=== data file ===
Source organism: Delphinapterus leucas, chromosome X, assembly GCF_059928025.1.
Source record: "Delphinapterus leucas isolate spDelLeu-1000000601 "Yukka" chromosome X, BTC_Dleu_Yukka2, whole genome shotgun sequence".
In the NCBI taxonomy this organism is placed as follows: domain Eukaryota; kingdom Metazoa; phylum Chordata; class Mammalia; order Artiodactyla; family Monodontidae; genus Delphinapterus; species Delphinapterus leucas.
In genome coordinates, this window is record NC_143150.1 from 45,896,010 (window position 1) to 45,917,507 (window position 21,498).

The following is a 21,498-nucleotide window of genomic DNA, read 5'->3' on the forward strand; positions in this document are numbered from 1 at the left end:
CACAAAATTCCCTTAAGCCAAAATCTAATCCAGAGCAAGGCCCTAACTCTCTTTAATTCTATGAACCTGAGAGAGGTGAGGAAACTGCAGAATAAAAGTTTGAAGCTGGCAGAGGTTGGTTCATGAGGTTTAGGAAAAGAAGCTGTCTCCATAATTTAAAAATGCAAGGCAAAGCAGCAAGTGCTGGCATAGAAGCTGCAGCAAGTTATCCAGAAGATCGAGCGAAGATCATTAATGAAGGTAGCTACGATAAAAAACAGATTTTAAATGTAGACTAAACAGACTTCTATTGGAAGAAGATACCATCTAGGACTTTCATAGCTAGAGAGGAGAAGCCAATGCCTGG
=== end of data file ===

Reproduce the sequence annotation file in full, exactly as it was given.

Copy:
Source organism: Delphinapterus leucas, chromosome X, assembly GCF_059928025.1.
Source record: "Delphinapterus leucas isolate spDelLeu-1000000601 "Yukka" chromosome X, BTC_Dleu_Yukka2, whole genome shotgun sequence".
In the NCBI taxonomy this organism is placed as follows: domain Eukaryota; kingdom Metazoa; phylum Chordata; class Mammalia; order Artiodactyla; family Monodontidae; genus Delphinapterus; species Delphinapterus leucas.
In genome coordinates, this window is record NC_143150.1 from 45,896,010 (window position 1) to 45,917,507 (window position 21,498).

The following is a 21,498-nucleotide window of genomic DNA, read 5'->3' on the forward strand; positions in this document are numbered from 1 at the left end:
CACAAAATTCCCTTAAGCCAAAATCTAATCCAGAGCAAGGCCCTAACTCTCTTTAATTCTATGAACCTGAGAGAGGTGAGGAAACTGCAGAATAAAAGTTTGAAGCTGGCAGAGGTTGGTTCATGAGGTTTAGGAAAAGAAGCTGTCTCCATAATTTAAAAATGCAAGGCAAAGCAGCAAGTGCTGGCATAGAAGCTGCAGCAAGTTATCCAGAAGATCGAGCGAAGATCATTAATGAAGGTAGCTACGATAAAAAACAGATTTTAAATGTAGACTAAACAGACTTCTATTGGAAGAAGATACCATCTAGGACTTTCATAGCTAGAGAGGAGAAGCCAATGCCTGG